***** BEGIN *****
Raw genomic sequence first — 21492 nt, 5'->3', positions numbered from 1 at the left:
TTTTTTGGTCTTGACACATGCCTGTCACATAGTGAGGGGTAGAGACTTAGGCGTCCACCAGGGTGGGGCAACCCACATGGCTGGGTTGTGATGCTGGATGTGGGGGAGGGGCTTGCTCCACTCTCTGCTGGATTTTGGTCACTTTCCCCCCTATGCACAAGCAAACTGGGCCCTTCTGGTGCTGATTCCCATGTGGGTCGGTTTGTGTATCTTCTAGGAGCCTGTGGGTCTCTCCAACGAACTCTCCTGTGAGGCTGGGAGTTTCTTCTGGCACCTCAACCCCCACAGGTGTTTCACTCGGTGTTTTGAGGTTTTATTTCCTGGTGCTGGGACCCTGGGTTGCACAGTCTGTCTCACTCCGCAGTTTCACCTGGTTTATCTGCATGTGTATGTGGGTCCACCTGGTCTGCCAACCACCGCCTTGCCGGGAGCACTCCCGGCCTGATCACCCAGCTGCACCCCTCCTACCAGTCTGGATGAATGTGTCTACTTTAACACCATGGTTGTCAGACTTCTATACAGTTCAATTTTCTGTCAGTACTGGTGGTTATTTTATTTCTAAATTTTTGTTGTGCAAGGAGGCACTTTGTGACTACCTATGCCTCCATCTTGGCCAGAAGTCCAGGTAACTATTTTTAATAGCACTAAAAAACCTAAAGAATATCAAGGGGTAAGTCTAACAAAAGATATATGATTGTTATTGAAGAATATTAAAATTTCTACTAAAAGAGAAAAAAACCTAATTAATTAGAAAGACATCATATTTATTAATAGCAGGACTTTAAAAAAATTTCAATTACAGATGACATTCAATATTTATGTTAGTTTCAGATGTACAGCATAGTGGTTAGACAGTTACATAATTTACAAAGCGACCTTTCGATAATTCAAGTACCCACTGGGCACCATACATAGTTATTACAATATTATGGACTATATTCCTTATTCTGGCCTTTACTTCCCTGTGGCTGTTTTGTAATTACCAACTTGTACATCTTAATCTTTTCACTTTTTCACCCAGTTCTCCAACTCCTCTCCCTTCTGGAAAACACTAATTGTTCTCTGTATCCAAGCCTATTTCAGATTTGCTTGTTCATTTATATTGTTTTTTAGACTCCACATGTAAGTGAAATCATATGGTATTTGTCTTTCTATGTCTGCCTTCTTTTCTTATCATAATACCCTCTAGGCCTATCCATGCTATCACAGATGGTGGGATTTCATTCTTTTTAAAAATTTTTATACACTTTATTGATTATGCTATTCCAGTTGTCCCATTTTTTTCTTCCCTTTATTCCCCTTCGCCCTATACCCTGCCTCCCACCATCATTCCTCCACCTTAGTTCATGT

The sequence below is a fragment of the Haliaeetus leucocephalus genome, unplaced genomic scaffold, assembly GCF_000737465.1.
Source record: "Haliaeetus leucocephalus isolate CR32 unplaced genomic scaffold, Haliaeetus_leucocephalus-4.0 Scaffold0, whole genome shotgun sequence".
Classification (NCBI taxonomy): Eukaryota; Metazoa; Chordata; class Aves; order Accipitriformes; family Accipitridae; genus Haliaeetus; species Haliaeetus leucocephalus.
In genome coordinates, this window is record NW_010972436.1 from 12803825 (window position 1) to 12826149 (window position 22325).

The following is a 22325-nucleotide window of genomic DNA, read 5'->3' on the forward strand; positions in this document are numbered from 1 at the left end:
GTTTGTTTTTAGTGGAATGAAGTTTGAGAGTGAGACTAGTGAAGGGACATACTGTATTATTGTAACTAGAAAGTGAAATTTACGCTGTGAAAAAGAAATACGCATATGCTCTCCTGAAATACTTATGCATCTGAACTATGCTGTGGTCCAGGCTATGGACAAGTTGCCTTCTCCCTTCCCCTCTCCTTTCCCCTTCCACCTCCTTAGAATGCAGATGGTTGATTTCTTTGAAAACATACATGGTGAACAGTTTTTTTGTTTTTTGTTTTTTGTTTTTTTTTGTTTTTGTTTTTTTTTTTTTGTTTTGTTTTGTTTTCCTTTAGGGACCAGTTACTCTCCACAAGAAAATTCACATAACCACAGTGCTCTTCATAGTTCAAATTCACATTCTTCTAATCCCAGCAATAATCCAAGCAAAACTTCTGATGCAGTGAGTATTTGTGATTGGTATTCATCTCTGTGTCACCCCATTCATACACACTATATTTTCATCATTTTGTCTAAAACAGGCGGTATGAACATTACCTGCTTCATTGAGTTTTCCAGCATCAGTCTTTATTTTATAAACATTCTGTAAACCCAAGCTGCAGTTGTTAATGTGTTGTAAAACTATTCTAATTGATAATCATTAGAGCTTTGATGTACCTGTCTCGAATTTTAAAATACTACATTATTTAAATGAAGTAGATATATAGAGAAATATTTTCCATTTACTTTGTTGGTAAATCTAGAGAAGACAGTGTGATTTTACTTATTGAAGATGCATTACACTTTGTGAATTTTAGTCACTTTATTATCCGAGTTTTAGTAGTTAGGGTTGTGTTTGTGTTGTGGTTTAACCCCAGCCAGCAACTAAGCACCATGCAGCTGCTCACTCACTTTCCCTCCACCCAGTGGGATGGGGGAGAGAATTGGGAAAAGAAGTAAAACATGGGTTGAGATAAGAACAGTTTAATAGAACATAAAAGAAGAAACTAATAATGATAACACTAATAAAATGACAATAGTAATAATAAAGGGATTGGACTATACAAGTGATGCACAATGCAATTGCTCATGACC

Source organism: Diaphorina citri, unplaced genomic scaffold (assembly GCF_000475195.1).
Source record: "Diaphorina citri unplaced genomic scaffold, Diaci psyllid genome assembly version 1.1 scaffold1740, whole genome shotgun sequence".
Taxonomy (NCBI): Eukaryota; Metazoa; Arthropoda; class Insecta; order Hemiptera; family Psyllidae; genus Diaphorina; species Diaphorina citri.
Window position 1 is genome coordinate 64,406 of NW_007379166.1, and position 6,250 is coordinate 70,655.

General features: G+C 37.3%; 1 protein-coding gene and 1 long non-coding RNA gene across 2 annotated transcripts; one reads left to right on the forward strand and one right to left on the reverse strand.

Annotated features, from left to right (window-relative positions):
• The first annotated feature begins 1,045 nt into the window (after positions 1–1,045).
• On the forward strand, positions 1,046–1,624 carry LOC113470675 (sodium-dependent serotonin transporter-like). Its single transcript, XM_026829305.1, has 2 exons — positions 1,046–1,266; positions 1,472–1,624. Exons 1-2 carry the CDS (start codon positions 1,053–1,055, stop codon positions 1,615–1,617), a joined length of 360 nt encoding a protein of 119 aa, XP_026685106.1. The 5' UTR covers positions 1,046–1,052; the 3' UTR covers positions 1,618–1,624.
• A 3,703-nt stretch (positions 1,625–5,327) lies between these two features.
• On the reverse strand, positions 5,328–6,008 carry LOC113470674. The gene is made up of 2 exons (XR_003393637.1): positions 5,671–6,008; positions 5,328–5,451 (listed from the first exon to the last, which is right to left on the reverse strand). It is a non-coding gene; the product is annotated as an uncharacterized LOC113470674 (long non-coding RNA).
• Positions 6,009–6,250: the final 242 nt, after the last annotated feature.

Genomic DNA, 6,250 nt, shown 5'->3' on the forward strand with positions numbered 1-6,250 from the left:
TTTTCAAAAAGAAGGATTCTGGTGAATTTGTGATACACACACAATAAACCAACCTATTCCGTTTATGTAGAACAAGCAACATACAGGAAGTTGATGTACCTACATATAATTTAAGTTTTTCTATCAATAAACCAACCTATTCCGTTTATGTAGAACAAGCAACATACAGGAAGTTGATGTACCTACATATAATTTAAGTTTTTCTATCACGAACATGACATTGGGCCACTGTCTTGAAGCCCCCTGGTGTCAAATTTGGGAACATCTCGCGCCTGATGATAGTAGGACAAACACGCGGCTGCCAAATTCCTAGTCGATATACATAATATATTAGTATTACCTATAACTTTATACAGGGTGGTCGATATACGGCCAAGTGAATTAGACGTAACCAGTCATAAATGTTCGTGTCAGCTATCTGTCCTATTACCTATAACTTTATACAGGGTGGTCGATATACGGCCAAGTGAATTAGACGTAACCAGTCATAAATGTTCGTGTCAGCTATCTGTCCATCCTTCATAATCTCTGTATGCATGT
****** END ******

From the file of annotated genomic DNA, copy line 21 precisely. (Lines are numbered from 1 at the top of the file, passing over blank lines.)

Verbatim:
TTTTCAAAAAGAAGGATTCTGGTGAATTTGTGATACACACACAATAAACCAACCTATTCCGTTTATGTAGAACAAGCAACATACAGGAAGTTGATGTACCTACATATAATTTAAGTTTTTCTATCAATAAACCAACCTATTCCGTTTATGTAGAACAAGCAACATACAGGAAGTTGATGTACCTACATATAATTTAAGTTTTTCTATCACGAACATGACATTGGGCCACTGTCTTGAAGCCCCCTGGTGTCAAATTTGGGAACATCTCGCGCCTGATGATAGTAGGACAAACACGCGGCTGCCAAATTCCTAGTCGATATACATAATATATTAGTATTACCTATAACTTTATACAGGGTGGTCGATATACGGCCAAGTGAATTAGACGTAACCAGTCATAAATGTTCGTGTCAGCTATCTGTCCTATTACCTATAACTTTATACAGGGTGGTCGATATACGGCCAAGTGAATTAGACGTAACCAGTCATAAATGTTCGTGTCAGCTATCTGTCCATCCTTCATAATCTCTGTATGCATGT